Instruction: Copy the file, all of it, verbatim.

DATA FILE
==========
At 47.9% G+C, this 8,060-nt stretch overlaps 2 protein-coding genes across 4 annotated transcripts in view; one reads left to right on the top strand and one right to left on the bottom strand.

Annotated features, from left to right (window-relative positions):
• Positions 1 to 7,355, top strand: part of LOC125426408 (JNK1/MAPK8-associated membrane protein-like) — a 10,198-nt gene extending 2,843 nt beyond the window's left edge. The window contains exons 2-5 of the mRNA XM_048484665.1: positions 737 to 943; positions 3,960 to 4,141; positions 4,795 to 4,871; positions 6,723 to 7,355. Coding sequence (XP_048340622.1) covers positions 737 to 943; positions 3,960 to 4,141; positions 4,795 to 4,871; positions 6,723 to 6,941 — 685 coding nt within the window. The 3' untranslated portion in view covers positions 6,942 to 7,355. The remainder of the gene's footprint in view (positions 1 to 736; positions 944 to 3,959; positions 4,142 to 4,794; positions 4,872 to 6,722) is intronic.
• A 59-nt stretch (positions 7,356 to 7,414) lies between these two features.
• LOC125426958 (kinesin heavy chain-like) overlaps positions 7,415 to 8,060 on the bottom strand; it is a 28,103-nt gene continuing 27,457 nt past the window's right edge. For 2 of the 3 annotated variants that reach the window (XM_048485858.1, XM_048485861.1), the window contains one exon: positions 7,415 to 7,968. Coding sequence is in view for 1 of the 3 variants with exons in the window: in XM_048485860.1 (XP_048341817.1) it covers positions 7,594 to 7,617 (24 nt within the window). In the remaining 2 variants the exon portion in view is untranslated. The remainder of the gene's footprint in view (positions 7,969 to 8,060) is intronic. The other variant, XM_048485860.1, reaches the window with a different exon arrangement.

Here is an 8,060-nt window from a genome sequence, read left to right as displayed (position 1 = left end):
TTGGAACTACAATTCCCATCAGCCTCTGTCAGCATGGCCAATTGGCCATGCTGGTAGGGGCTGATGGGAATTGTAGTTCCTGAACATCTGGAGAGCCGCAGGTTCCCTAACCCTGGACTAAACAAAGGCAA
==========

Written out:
At 47.9% G+C, this 8,060-nt stretch overlaps 2 protein-coding genes across 4 annotated transcripts in view; one reads left to right on the top strand and one right to left on the bottom strand.

Annotated features, from left to right (window-relative positions):
• Positions 1 to 7,355, top strand: part of LOC125426408 (JNK1/MAPK8-associated membrane protein-like) — a 10,198-nt gene extending 2,843 nt beyond the window's left edge. The window contains exons 2-5 of the mRNA XM_048484665.1: positions 737 to 943; positions 3,960 to 4,141; positions 4,795 to 4,871; positions 6,723 to 7,355. Coding sequence (XP_048340622.1) covers positions 737 to 943; positions 3,960 to 4,141; positions 4,795 to 4,871; positions 6,723 to 6,941 — 685 coding nt within the window. The 3' untranslated portion in view covers positions 6,942 to 7,355. The remainder of the gene's footprint in view (positions 1 to 736; positions 944 to 3,959; positions 4,142 to 4,794; positions 4,872 to 6,722) is intronic.
• A 59-nt stretch (positions 7,356 to 7,414) lies between these two features.
• LOC125426958 (kinesin heavy chain-like) overlaps positions 7,415 to 8,060 on the bottom strand; it is a 28,103-nt gene continuing 27,457 nt past the window's right edge. For 2 of the 3 annotated variants that reach the window (XM_048485858.1, XM_048485861.1), the window contains one exon: positions 7,415 to 7,968. Coding sequence is in view for 1 of the 3 variants with exons in the window: in XM_048485860.1 (XP_048341817.1) it covers positions 7,594 to 7,617 (24 nt within the window). In the remaining 2 variants the exon portion in view is untranslated. The remainder of the gene's footprint in view (positions 7,969 to 8,060) is intronic. The other variant, XM_048485860.1, reaches the window with a different exon arrangement.

Here is an 8,060-nt window from a genome sequence, read left to right as displayed (position 1 = left end):
TTGGAACTACAATTCCCATCAGCCTCTGTCAGCATGGCCAATTGGCCATGCTGGTAGGGGCTGATGGGAATTGTAGTTCCTGAACATCTGGAGAGCCGCAGGTTCCCTAACCCTGGACTAAACAAAGGCAA